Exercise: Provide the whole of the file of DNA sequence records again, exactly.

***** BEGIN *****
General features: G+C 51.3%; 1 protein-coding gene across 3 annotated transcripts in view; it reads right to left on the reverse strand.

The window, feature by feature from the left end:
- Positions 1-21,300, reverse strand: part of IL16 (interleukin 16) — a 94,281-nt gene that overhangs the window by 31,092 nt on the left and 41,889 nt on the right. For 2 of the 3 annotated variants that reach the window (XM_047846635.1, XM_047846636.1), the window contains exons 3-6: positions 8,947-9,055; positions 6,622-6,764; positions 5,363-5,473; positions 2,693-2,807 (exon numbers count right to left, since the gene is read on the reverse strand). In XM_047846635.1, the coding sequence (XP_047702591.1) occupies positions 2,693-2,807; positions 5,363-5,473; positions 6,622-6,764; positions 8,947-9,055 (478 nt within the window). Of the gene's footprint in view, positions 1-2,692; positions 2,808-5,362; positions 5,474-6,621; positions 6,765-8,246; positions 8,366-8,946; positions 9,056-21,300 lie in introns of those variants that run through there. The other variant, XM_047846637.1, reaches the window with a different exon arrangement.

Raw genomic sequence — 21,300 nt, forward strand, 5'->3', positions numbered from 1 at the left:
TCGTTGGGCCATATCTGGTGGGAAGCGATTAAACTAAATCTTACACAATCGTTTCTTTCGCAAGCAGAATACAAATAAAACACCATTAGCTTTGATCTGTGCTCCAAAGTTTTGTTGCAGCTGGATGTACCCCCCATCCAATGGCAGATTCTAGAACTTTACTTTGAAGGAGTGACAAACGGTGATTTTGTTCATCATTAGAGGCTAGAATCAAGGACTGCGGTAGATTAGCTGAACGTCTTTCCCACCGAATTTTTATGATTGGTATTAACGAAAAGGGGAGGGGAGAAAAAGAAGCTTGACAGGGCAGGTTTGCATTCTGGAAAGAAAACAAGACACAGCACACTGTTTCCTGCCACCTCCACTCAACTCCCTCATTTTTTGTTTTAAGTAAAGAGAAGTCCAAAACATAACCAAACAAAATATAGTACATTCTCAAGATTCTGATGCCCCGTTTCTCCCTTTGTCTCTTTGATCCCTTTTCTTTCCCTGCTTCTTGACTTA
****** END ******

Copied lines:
General features: G+C 51.3%; 1 protein-coding gene across 3 annotated transcripts in view; it reads right to left on the reverse strand.

The window, feature by feature from the left end:
- Positions 1-21,300, reverse strand: part of IL16 (interleukin 16) — a 94,281-nt gene that overhangs the window by 31,092 nt on the left and 41,889 nt on the right. For 2 of the 3 annotated variants that reach the window (XM_047846635.1, XM_047846636.1), the window contains exons 3-6: positions 8,947-9,055; positions 6,622-6,764; positions 5,363-5,473; positions 2,693-2,807 (exon numbers count right to left, since the gene is read on the reverse strand). In XM_047846635.1, the coding sequence (XP_047702591.1) occupies positions 2,693-2,807; positions 5,363-5,473; positions 6,622-6,764; positions 8,947-9,055 (478 nt within the window). Of the gene's footprint in view, positions 1-2,692; positions 2,808-5,362; positions 5,474-6,621; positions 6,765-8,246; positions 8,366-8,946; positions 9,056-21,300 lie in introns of those variants that run through there. The other variant, XM_047846637.1, reaches the window with a different exon arrangement.

Raw genomic sequence — 21,300 nt, forward strand, 5'->3', positions numbered from 1 at the left:
TCGTTGGGCCATATCTGGTGGGAAGCGATTAAACTAAATCTTACACAATCGTTTCTTTCGCAAGCAGAATACAAATAAAACACCATTAGCTTTGATCTGTGCTCCAAAGTTTTGTTGCAGCTGGATGTACCCCCCATCCAATGGCAGATTCTAGAACTTTACTTTGAAGGAGTGACAAACGGTGATTTTGTTCATCATTAGAGGCTAGAATCAAGGACTGCGGTAGATTAGCTGAACGTCTTTCCCACCGAATTTTTATGATTGGTATTAACGAAAAGGGGAGGGGAGAAAAAGAAGCTTGACAGGGCAGGTTTGCATTCTGGAAAGAAAACAAGACACAGCACACTGTTTCCTGCCACCTCCACTCAACTCCCTCATTTTTTGTTTTAAGTAAAGAGAAGTCCAAAACATAACCAAACAAAATATAGTACATTCTCAAGATTCTGATGCCCCGTTTCTCCCTTTGTCTCTTTGATCCCTTTTCTTTCCCTGCTTCTTGACTTA